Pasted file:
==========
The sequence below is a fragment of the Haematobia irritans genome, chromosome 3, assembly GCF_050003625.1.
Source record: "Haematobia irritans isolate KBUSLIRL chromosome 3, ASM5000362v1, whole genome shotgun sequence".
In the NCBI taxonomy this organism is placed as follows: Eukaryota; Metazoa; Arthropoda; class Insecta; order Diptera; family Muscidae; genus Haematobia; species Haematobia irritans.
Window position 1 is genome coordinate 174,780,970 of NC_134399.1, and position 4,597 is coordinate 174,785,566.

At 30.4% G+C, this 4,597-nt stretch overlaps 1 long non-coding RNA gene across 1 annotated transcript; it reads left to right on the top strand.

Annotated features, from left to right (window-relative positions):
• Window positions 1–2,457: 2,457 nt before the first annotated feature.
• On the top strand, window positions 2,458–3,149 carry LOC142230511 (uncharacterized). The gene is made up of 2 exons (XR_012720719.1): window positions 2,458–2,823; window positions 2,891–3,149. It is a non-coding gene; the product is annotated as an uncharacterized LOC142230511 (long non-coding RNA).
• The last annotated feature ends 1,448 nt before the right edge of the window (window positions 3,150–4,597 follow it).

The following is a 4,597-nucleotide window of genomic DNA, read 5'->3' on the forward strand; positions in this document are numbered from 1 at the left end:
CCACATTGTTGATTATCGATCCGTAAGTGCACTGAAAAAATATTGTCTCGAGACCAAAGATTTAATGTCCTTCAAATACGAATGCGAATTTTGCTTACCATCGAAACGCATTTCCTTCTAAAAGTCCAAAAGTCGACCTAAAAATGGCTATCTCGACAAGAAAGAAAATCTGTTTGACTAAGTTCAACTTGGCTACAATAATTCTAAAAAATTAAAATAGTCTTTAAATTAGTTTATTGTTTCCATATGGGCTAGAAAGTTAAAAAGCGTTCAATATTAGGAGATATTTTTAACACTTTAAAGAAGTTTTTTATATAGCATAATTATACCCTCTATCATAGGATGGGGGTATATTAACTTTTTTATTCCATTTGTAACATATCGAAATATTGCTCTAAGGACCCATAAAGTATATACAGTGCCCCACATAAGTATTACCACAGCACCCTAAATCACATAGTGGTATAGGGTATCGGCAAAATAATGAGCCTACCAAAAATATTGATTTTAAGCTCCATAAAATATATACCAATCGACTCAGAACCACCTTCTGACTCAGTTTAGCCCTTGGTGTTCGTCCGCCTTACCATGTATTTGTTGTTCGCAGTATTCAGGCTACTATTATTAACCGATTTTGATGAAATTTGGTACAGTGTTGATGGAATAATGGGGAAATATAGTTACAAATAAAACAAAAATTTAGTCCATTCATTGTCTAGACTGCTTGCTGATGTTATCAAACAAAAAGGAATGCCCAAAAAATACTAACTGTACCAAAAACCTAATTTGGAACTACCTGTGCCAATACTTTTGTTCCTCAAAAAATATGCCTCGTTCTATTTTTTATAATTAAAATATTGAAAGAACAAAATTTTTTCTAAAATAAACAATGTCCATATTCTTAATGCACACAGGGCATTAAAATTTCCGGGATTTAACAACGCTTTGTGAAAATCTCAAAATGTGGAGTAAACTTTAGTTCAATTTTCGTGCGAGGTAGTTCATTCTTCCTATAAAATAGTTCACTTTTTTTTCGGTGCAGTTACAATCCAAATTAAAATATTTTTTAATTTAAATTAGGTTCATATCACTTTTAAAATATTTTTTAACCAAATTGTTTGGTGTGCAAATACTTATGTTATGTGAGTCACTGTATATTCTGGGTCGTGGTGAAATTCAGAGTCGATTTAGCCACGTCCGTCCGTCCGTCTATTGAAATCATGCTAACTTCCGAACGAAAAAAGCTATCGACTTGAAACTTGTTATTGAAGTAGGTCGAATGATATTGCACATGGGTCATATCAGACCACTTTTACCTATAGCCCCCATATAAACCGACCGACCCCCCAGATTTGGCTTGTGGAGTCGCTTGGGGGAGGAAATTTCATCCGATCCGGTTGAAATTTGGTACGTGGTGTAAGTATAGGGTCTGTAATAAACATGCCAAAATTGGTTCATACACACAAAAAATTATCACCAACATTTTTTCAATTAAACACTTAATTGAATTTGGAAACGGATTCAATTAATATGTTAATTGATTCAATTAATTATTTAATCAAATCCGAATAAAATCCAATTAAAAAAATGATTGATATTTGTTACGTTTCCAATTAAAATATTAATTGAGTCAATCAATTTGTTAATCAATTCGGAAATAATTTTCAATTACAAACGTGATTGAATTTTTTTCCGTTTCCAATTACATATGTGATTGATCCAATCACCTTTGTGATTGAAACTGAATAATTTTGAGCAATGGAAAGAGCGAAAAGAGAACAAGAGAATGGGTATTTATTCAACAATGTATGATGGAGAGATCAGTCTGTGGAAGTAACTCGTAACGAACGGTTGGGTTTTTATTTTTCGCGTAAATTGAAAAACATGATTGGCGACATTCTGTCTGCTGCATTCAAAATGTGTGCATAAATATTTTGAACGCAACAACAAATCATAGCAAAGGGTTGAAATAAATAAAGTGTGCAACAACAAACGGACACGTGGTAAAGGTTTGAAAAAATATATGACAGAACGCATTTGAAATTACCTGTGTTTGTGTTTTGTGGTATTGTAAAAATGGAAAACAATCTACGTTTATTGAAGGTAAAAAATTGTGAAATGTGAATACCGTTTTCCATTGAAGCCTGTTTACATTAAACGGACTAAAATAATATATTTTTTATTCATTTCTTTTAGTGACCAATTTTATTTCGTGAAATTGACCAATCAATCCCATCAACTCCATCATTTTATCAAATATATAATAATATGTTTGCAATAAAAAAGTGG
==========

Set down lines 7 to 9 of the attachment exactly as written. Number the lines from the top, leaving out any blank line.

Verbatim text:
• Window positions 1–2,457: 2,457 nt before the first annotated feature.
• On the top strand, window positions 2,458–3,149 carry LOC142230511 (uncharacterized). The gene is made up of 2 exons (XR_012720719.1): window positions 2,458–2,823; window positions 2,891–3,149. It is a non-coding gene; the product is annotated as an uncharacterized LOC142230511 (long non-coding RNA).
• The last annotated feature ends 1,448 nt before the right edge of the window (window positions 3,150–4,597 follow it).